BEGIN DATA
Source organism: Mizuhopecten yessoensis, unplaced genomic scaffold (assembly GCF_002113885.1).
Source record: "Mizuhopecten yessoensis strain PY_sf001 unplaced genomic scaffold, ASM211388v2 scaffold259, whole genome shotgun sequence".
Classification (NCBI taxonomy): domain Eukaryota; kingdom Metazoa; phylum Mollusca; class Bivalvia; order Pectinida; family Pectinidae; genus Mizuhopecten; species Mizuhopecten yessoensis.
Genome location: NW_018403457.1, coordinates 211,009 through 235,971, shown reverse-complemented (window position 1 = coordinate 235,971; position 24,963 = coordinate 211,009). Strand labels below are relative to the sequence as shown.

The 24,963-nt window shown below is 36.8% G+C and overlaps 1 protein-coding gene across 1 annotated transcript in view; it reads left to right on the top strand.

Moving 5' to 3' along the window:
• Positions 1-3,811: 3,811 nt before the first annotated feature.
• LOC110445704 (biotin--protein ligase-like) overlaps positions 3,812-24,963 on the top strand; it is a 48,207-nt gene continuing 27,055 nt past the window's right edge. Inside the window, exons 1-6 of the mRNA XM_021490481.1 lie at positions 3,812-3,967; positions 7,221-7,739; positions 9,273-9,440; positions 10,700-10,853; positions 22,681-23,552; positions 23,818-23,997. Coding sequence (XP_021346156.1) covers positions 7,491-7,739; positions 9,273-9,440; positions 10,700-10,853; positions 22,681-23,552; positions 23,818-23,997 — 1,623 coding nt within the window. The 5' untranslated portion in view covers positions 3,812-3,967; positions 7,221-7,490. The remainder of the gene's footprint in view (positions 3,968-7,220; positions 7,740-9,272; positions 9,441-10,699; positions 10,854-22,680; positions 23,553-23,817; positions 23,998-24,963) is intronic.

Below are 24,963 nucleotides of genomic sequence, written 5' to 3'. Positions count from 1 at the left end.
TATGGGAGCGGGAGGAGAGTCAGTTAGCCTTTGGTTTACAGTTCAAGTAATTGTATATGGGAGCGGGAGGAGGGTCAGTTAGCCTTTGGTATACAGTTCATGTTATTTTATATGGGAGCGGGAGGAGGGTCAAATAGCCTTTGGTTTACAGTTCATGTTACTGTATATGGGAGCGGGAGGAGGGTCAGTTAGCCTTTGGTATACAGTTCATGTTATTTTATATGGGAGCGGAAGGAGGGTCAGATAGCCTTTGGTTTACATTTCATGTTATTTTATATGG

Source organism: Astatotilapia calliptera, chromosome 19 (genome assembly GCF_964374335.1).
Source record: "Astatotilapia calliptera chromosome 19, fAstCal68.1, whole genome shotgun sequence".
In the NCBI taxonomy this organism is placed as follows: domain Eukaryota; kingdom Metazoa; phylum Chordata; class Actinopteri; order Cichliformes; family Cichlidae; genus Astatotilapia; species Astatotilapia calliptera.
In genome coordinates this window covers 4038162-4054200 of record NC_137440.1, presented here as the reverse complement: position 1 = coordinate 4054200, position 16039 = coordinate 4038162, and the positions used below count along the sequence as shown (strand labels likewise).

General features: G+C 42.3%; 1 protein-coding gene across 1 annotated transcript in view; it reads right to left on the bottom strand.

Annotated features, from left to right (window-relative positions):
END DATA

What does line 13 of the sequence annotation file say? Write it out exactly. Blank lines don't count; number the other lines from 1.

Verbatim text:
In the NCBI taxonomy this organism is placed as follows: domain Eukaryota; kingdom Metazoa; phylum Chordata; class Actinopteri; order Cichliformes; family Cichlidae; genus Astatotilapia; species Astatotilapia calliptera.